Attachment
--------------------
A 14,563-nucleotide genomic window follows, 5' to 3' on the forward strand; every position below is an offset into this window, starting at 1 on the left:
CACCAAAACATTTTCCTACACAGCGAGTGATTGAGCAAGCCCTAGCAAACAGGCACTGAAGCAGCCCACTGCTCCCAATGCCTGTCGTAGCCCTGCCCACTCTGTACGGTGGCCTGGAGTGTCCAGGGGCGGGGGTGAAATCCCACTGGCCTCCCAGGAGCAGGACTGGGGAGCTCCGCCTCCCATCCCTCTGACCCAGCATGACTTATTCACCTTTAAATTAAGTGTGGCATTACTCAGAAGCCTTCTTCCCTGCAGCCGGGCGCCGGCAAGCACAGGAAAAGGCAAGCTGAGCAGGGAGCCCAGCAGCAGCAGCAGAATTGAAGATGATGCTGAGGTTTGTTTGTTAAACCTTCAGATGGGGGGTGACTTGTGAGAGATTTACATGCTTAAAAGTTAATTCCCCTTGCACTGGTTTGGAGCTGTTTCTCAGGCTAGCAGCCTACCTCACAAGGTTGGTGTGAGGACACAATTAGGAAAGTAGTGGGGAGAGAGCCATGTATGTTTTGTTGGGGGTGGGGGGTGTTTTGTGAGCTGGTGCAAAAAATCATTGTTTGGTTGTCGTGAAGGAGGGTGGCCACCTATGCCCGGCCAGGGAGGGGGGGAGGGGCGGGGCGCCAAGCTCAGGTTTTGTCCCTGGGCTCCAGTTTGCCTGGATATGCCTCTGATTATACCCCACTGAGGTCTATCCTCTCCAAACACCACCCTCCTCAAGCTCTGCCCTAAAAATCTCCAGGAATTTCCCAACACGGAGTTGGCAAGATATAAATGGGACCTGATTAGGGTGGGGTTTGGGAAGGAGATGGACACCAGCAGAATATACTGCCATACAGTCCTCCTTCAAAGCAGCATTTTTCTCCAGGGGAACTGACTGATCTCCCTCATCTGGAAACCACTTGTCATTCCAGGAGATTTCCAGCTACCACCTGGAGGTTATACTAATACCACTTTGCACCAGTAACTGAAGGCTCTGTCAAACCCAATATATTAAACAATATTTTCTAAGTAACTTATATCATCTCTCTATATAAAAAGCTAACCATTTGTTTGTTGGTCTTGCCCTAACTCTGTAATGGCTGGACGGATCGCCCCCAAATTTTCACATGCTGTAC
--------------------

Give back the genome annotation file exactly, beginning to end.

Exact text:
A 14,563-nucleotide genomic window follows, 5' to 3' on the forward strand; every position below is an offset into this window, starting at 1 on the left:
CACCAAAACATTTTCCTACACAGCGAGTGATTGAGCAAGCCCTAGCAAACAGGCACTGAAGCAGCCCACTGCTCCCAATGCCTGTCGTAGCCCTGCCCACTCTGTACGGTGGCCTGGAGTGTCCAGGGGCGGGGGTGAAATCCCACTGGCCTCCCAGGAGCAGGACTGGGGAGCTCCGCCTCCCATCCCTCTGACCCAGCATGACTTATTCACCTTTAAATTAAGTGTGGCATTACTCAGAAGCCTTCTTCCCTGCAGCCGGGCGCCGGCAAGCACAGGAAAAGGCAAGCTGAGCAGGGAGCCCAGCAGCAGCAGCAGAATTGAAGATGATGCTGAGGTTTGTTTGTTAAACCTTCAGATGGGGGGTGACTTGTGAGAGATTTACATGCTTAAAAGTTAATTCCCCTTGCACTGGTTTGGAGCTGTTTCTCAGGCTAGCAGCCTACCTCACAAGGTTGGTGTGAGGACACAATTAGGAAAGTAGTGGGGAGAGAGCCATGTATGTTTTGTTGGGGGTGGGGGGTGTTTTGTGAGCTGGTGCAAAAAATCATTGTTTGGTTGTCGTGAAGGAGGGTGGCCACCTATGCCCGGCCAGGGAGGGGGGGAGGGGCGGGGCGCCAAGCTCAGGTTTTGTCCCTGGGCTCCAGTTTGCCTGGATATGCCTCTGATTATACCCCACTGAGGTCTATCCTCTCCAAACACCACCCTCCTCAAGCTCTGCCCTAAAAATCTCCAGGAATTTCCCAACACGGAGTTGGCAAGATATAAATGGGACCTGATTAGGGTGGGGTTTGGGAAGGAGATGGACACCAGCAGAATATACTGCCATACAGTCCTCCTTCAAAGCAGCATTTTTCTCCAGGGGAACTGACTGATCTCCCTCATCTGGAAACCACTTGTCATTCCAGGAGATTTCCAGCTACCACCTGGAGGTTATACTAATACCACTTTGCACCAGTAACTGAAGGCTCTGTCAAACCCAATATATTAAACAATATTTTCTAAGTAACTTATATCATCTCTCTATATAAAAAGCTAACCATTTGTTTGTTGGTCTTGCCCTAACTCTGTAATGGCTGGACGGATCGCCCCCAAATTTTCACATGCTGTAC